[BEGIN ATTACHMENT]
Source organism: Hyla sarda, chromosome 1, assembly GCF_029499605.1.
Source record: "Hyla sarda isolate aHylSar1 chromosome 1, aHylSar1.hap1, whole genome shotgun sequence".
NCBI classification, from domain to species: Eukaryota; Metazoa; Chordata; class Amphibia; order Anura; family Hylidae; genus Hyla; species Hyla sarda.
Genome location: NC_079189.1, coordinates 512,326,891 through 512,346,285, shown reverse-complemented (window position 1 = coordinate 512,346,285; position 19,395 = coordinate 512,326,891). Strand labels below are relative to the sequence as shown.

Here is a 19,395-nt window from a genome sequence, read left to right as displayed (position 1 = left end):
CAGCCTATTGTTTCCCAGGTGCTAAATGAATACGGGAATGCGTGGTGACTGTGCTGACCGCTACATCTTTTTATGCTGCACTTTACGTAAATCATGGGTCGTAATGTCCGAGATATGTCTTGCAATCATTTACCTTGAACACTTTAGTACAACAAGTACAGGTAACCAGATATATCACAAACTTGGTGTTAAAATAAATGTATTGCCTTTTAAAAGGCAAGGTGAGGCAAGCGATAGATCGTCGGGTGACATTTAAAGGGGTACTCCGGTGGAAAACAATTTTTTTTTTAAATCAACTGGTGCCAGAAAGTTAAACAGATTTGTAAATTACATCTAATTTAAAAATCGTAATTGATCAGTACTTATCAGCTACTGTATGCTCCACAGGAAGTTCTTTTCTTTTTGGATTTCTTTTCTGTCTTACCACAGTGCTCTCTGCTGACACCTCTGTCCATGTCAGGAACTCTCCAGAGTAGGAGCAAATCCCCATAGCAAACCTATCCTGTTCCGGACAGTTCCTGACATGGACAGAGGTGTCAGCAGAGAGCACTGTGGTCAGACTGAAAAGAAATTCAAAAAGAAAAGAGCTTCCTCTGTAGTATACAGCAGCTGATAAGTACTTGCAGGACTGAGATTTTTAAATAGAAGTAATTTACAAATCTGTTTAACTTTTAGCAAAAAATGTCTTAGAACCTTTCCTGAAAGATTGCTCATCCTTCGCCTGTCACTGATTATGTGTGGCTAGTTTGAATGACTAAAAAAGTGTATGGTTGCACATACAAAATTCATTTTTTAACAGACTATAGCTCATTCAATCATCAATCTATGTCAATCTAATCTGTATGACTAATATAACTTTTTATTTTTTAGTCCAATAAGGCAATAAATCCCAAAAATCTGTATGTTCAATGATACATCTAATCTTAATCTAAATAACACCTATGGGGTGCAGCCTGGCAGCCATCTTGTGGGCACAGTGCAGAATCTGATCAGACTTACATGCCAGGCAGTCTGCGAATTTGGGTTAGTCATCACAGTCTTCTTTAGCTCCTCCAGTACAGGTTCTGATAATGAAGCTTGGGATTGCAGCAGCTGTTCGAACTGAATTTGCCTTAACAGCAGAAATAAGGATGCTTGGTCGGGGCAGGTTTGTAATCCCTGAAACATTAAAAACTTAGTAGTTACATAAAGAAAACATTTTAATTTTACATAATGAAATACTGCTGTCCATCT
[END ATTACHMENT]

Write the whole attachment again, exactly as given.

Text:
Source organism: Hyla sarda, chromosome 1, assembly GCF_029499605.1.
Source record: "Hyla sarda isolate aHylSar1 chromosome 1, aHylSar1.hap1, whole genome shotgun sequence".
NCBI classification, from domain to species: Eukaryota; Metazoa; Chordata; class Amphibia; order Anura; family Hylidae; genus Hyla; species Hyla sarda.
Genome location: NC_079189.1, coordinates 512,326,891 through 512,346,285, shown reverse-complemented (window position 1 = coordinate 512,346,285; position 19,395 = coordinate 512,326,891). Strand labels below are relative to the sequence as shown.

Here is a 19,395-nt window from a genome sequence, read left to right as displayed (position 1 = left end):
CAGCCTATTGTTTCCCAGGTGCTAAATGAATACGGGAATGCGTGGTGACTGTGCTGACCGCTACATCTTTTTATGCTGCACTTTACGTAAATCATGGGTCGTAATGTCCGAGATATGTCTTGCAATCATTTACCTTGAACACTTTAGTACAACAAGTACAGGTAACCAGATATATCACAAACTTGGTGTTAAAATAAATGTATTGCCTTTTAAAAGGCAAGGTGAGGCAAGCGATAGATCGTCGGGTGACATTTAAAGGGGTACTCCGGTGGAAAACAATTTTTTTTTTAAATCAACTGGTGCCAGAAAGTTAAACAGATTTGTAAATTACATCTAATTTAAAAATCGTAATTGATCAGTACTTATCAGCTACTGTATGCTCCACAGGAAGTTCTTTTCTTTTTGGATTTCTTTTCTGTCTTACCACAGTGCTCTCTGCTGACACCTCTGTCCATGTCAGGAACTCTCCAGAGTAGGAGCAAATCCCCATAGCAAACCTATCCTGTTCCGGACAGTTCCTGACATGGACAGAGGTGTCAGCAGAGAGCACTGTGGTCAGACTGAAAAGAAATTCAAAAAGAAAAGAGCTTCCTCTGTAGTATACAGCAGCTGATAAGTACTTGCAGGACTGAGATTTTTAAATAGAAGTAATTTACAAATCTGTTTAACTTTTAGCAAAAAATGTCTTAGAACCTTTCCTGAAAGATTGCTCATCCTTCGCCTGTCACTGATTATGTGTGGCTAGTTTGAATGACTAAAAAAGTGTATGGTTGCACATACAAAATTCATTTTTTAACAGACTATAGCTCATTCAATCATCAATCTATGTCAATCTAATCTGTATGACTAATATAACTTTTTATTTTTTAGTCCAATAAGGCAATAAATCCCAAAAATCTGTATGTTCAATGATACATCTAATCTTAATCTAAATAACACCTATGGGGTGCAGCCTGGCAGCCATCTTGTGGGCACAGTGCAGAATCTGATCAGACTTACATGCCAGGCAGTCTGCGAATTTGGGTTAGTCATCACAGTCTTCTTTAGCTCCTCCAGTACAGGTTCTGATAATGAAGCTTGGGATTGCAGCAGCTGTTCGAACTGAATTTGCCTTAACAGCAGAAATAAGGATGCTTGGTCGGGGCAGGTTTGTAATCCCTGAAACATTAAAAACTTAGTAGTTACATAAAGAAAACATTTTAATTTTACATAATGAAATACTGCTGTCCATCT